Then I shut it down, inserted the Mint install USB, started it and spammed the alt key, to get the alternative boot menu. Then I had the options of os x, os x recovery partition, or the mint installer.
I chose the mint installer, and doing the install I selected the fat32 partition. The installer couldn’t detect the os x partitions, so there wasn’t any dual boot setup.
If I had been booted into mint, and shut it down, then next time I turned it on it would boot into mint by default.
And If I wanted to boot os x, I would restart it, spam the alt key, and selects os x. Then after the next shutdown/reboot, it would boot into os x by default. So It would always boot into the last partition it was booted from. Very simple stuff :slight_smile:

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Thanks again, especially the boot info. Considering my SSD has only 120GB of space (I replaced the default HDD a while ago), I’ll remove macOS completely though.

Edit: I might as well just try Arch and if it doesn’t work out the way I hope, I just install Ubuntu (everything, even WiFi should work out of the box… Fedora is much trickier in this regard).

If you want to go the Arch way, maybe consider Antergos. It’s arch based, but comes setup with a DE, and a gui installer. Pure Arch is command line only. And since Antergos is arch based, it’s still rolling release. Just made easier :slight_smile:

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Thanks again, why Antergos instead of Manjaro though? Was it the first which came to mind, or is there a specific reason?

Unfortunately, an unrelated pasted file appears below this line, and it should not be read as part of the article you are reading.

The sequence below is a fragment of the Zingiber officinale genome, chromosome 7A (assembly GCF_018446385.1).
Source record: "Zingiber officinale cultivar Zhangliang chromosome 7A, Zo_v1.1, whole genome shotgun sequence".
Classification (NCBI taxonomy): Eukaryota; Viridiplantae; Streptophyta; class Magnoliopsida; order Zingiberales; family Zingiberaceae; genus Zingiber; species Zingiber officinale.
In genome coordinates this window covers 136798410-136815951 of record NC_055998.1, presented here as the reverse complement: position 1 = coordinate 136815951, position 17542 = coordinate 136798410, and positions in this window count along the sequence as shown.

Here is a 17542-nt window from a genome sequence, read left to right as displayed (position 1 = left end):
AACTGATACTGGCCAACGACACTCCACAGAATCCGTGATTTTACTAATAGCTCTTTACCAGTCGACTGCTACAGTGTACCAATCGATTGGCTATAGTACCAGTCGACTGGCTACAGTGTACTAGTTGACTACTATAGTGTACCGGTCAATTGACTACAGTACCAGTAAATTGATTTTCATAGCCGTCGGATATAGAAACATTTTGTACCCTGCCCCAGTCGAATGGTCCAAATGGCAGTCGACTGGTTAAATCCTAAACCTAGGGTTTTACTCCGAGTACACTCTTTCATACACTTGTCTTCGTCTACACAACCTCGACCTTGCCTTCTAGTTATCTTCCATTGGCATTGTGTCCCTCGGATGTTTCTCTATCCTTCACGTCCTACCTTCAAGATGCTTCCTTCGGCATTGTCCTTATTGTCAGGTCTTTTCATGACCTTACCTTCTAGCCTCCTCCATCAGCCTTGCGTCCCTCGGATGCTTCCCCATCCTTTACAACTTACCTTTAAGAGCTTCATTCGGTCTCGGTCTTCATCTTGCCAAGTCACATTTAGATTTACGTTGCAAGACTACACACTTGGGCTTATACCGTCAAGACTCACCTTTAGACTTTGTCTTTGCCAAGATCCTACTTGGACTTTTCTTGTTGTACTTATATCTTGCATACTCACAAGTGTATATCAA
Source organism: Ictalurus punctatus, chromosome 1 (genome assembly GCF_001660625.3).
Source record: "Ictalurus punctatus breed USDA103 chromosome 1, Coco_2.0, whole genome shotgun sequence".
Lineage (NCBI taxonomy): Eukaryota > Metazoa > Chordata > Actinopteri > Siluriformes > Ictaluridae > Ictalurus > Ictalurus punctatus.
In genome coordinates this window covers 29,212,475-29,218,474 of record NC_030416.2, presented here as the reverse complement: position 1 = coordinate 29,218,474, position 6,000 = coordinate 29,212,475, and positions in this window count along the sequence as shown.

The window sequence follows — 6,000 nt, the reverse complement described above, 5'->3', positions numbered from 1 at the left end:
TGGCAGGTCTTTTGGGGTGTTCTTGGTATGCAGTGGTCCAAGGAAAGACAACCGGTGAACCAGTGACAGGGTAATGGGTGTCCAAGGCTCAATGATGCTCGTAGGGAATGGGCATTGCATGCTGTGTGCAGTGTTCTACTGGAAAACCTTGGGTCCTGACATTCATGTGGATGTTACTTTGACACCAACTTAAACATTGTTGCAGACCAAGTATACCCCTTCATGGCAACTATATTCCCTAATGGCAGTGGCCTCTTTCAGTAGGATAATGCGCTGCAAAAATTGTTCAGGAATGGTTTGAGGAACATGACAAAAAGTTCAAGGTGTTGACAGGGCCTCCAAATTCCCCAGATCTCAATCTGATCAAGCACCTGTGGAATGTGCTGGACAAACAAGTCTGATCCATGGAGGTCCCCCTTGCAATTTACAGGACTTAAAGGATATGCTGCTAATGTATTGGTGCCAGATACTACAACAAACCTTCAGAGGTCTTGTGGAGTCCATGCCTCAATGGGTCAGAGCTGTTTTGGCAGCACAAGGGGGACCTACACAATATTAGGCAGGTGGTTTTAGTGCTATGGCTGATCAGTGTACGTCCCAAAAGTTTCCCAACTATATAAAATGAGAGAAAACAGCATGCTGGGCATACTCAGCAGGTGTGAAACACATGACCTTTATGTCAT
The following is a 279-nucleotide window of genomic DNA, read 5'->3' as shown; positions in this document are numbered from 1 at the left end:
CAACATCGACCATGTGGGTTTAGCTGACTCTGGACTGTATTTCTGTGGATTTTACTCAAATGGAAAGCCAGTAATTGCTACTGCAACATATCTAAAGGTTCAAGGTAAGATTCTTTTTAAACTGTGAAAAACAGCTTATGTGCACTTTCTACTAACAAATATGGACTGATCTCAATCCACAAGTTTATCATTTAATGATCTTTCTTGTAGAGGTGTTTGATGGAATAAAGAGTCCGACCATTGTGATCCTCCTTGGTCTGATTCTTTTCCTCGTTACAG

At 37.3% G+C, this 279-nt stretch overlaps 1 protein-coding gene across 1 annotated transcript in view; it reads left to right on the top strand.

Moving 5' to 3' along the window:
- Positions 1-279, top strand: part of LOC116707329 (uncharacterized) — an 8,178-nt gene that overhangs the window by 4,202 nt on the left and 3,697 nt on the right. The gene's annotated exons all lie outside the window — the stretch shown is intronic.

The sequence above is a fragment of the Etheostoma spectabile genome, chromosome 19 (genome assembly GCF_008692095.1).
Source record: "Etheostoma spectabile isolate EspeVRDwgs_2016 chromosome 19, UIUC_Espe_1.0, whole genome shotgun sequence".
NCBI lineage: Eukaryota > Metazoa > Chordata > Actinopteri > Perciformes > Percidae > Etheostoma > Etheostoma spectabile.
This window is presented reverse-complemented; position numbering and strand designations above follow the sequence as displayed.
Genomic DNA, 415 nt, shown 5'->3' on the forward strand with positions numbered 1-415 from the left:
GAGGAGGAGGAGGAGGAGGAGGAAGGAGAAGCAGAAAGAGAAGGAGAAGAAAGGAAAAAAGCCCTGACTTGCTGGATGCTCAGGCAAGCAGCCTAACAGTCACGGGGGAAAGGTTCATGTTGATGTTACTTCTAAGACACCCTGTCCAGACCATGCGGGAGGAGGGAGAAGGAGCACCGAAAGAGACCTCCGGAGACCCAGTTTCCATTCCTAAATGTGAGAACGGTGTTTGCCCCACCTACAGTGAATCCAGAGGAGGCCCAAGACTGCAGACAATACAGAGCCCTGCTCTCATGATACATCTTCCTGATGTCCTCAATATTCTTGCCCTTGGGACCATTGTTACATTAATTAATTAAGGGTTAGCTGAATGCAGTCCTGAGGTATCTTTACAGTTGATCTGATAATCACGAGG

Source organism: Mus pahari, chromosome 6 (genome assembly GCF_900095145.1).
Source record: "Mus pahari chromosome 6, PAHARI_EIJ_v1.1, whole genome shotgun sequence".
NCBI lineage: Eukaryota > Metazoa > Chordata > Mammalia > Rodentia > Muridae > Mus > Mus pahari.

A friend of mine just wholeheartedly advised against using Arch if I intend to use AUR, since library updates tend to break things which has to be fixed by hand. He claims, it happens about once every 1-2 week(s).

I used Antergos, because it was the first arch based distro I found, when i tried it out on my old Lenovo laptop. Antergos also lets you choose which DE you want when you install, 6 options, cinnamon, gnome, kde etc.
But yes, Arch, and therefore Antergos is a rolling release, and the bleeding edge of linux. So a sudden break isn’t unlikely.
I used Antergos with cinnamon DE on my Lenovo T410s laptop for a little year, with little to no problems. Until it broke completely after a update, and I had to reinstall and reconfigure everything.
I decided to try Antergos/arch because like you, the rolling release with never having to upgrade the OS really appealed to me.
But something like Ubuntu LTS is much less likely to break after an update.

In my personal opinion, I think Ubuntu is a better choice. It’s stable, and is properly gonna work on your MacBook straight away, with no hassle. And it’ll do just about the same as Arch, but with less configuring. It’ll also give you more up time, where you can use the computer, rather than setting it up. And If you want to add some software that isn’t in the Ubuntu Software program, a quick googling will get you a guide to get it installed. Remember, Ubuntu is one of the most used Linux distros, so there are many people who might already have figured out how to do it :slight_smile:

If you really want to learn how to navigate Linux from the Terminal, pure Arch will force you do it. Because that is all it comes with out of the box. But it’s kinda like jumping in the deep end of the pool, when you have barely learned to swim.

Edited for typesetting, grammer etc…